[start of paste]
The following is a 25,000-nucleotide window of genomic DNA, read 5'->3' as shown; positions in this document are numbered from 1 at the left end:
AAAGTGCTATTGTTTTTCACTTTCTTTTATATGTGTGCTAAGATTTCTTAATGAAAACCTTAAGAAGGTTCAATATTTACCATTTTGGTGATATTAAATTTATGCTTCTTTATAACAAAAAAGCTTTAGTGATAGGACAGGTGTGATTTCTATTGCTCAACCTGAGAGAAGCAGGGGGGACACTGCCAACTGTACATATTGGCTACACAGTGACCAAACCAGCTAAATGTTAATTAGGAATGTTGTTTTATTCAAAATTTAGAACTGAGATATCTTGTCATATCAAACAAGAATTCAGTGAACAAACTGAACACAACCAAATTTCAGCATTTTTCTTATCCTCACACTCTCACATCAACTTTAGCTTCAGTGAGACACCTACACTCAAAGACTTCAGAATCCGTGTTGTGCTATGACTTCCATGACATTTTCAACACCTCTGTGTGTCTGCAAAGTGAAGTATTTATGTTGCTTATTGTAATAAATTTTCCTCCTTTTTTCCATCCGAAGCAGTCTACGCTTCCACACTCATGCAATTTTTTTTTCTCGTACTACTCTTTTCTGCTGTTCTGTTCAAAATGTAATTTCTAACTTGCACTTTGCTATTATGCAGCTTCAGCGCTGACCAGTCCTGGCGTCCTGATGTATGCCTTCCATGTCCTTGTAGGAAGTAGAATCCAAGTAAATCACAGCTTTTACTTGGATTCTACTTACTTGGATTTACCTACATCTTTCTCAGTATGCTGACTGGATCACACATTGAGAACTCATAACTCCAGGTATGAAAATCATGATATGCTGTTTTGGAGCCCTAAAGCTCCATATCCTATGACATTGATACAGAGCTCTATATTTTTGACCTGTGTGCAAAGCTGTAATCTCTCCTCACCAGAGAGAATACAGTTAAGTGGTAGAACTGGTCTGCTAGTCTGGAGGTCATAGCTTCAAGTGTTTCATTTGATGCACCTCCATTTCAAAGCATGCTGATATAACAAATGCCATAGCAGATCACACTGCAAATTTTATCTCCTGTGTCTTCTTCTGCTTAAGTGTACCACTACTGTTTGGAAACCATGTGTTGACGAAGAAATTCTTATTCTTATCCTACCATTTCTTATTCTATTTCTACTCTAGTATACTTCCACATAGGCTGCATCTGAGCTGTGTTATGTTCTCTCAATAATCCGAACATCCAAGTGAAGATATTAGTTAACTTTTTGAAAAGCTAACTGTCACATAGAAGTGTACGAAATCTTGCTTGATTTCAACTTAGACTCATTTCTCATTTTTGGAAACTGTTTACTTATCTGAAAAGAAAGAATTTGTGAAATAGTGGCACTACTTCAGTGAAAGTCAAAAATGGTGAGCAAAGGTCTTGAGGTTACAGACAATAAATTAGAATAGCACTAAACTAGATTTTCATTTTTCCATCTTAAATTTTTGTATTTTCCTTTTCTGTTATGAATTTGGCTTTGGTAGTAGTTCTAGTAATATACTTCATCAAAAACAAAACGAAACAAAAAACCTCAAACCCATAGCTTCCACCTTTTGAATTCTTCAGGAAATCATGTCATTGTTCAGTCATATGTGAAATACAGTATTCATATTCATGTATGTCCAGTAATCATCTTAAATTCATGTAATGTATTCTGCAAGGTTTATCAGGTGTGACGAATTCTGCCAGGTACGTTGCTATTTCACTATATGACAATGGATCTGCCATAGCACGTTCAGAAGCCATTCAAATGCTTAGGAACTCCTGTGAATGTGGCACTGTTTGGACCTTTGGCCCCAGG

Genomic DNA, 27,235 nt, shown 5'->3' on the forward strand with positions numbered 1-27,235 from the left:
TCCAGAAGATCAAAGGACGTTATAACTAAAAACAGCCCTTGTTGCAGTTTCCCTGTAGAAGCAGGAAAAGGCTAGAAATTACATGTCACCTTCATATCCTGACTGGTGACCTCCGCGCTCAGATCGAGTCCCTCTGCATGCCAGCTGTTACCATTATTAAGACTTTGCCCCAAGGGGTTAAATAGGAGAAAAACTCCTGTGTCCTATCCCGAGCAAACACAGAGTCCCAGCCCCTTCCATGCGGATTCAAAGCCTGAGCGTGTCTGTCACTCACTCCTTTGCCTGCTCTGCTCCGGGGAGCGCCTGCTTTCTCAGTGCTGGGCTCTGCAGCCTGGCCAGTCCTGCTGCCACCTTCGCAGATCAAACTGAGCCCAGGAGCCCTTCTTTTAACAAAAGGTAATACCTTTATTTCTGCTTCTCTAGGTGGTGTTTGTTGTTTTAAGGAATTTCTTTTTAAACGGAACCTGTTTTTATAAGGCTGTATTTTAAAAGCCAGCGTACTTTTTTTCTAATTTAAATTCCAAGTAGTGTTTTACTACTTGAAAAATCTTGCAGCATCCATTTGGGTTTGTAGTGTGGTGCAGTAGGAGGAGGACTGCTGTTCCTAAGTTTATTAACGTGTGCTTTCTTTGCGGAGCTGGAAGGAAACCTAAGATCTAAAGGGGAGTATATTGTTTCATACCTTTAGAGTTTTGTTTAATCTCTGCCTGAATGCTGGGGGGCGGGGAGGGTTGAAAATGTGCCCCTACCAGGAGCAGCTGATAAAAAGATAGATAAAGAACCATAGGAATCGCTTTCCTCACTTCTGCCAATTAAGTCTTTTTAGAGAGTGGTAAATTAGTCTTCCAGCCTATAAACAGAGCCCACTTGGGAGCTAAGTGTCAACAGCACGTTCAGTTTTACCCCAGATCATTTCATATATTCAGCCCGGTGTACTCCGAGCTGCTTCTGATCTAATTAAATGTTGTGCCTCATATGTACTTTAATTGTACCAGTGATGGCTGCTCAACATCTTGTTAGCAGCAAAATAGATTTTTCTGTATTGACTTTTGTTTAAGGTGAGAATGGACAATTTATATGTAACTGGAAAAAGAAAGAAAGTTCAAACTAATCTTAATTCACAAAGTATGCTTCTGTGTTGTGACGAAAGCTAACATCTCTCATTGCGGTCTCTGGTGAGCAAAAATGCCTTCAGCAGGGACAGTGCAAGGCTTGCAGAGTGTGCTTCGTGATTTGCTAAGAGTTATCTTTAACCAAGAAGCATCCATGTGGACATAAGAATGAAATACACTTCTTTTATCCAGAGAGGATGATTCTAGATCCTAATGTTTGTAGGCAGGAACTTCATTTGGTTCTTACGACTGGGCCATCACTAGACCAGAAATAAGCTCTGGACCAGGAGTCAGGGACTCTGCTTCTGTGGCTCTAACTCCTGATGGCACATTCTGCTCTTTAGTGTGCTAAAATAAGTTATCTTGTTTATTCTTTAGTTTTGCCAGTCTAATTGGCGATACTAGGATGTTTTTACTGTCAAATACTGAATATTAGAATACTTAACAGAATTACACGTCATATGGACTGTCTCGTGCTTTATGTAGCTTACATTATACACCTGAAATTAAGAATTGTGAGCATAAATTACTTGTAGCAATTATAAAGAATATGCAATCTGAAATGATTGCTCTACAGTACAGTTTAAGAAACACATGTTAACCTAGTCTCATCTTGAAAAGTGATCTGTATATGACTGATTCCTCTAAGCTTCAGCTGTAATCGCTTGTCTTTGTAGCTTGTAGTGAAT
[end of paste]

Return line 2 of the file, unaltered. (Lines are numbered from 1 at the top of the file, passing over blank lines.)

AAAGTGCTATTGTTTTTCACTTTCTTTTATATGTGTGCTAAGATTTCTTAATGAAAACCTTAAGAAGGTTCAATATTTACCATTTTGGTGATATTAAATTTATGCTTCTTTATAACAAAAAAGCTTTAGTGATAGGACAGGTGTGATTTCTATTGCTCAACCTGAGAGAAGCAGGGGGGACACTGCCAACTGTACATATTGGCTACACAGTGACCAAACCAGCTAAATGTTAATTAGGAATGTTGTTTTATTCAAAATTTAGAACTGAGATATCTTGTCATATCAAACAAGAATTCAGTGAACAAACTGAACACAACCAAATTTCAGCATTTTTCTTATCCTCACACTCTCACATCAACTTTAGCTTCAGTGAGACACCTACACTCAAAGACTTCAGAATCCGTGTTGTGCTATGACTTCCATGACATTTTCAACACCTCTGTGTGTCTGCAAAGTGAAGTATTTATGTTGCTTATTGTAATAAATTTTCCTCCTTTTTTCCATCCGAAGCAGTCTACGCTTCCACACTCATGCAATTTTTTTTTCTCGTACTACTCTTTTCTGCTGTTCTGTTCAAAATGTAATTTCTAACTTGCACTTTGCTATTATGCAGCTTCAGCGCTGACCAGTCCTGGCGTCCTGATGTATGCCTTCCATGTCCTTGTAGGAAGTAGAATCCAAGTAAATCACAGCTTTTACTTGGATTCTACTTACTTGGATTTACCTACATCTTTCTCAGTATGCTGACTGGATCACACATTGAGAACTCATAACTCCAGGTATGAAAATCATGATATGCTGTTTTGGAGCCCTAAAGCTCCATATCCTATGACATTGATACAGAGCTCTATATTTTTGACCTGTGTGCAAAGCTGTAATCTCTCCTCACCAGAGAGAATACAGTTAAGTGGTAGAACTGGTCTGCTAGTCTGGAGGTCATAGCTTCAAGTGTTTCATTTGATGCACCTCCATTTCAAAGCATGCTGATATAACAAATGCCATAGCAGATCACACTGCAAATTTTATCTCCTGTGTCTTCTTCTGCTTAAGTGTACCACTACTGTTTGGAAACCATGTGTTGACGAAGAAATTCTTATTCTTATCCTACCATTTCTTATTCTATTTCTACTCTAGTATACTTCCACATAGGCTGCATCTGAGCTGTGTTATGTTCTCTCAATAATCCGAACATCCAAGTGAAGATATTAGTTAACTTTTTGAAAAGCTAACTGTCACATAGAAGTGTACGAAATCTTGCTTGATTTCAACTTAGACTCATTTCTCATTTTTGGAAACTGTTTACTTATCTGAAAAGAAAGAATTTGTGAAATAGTGGCACTACTTCAGTGAAAGTCAAAAATGGTGAGCAAAGGTCTTGAGGTTACAGACAATAAATTAGAATAGCACTAAACTAGATTTTCATTTTTCCATCTTAAATTTTTGTATTTTCCTTTTCTGTTATGAATTTGGCTTTGGTAGTAGTTCTAGTAATATACTTCATCAAAAACAAAACGAAACAAAAAACCTCAAACCCATAGCTTCCACCTTTTGAATTCTTCAGGAAATCATGTCATTGTTCAGTCATATGTGAAATACAGTATTCATATTCATGTATGTCCAGTAATCATCTTAAATTCATGTAATGTATTCTGCAAGGTTTATCAGGTGTGACGAATTCTGCCAGGTACGTTGCTATTTCACTATATGACAATGGATCTGCCATAGCACGTTCAGAAGCCATTCAAATGCTTAGGAACTCCTGTGAATGTGGCACTGTTTGGACCTTTGGCCCCAGG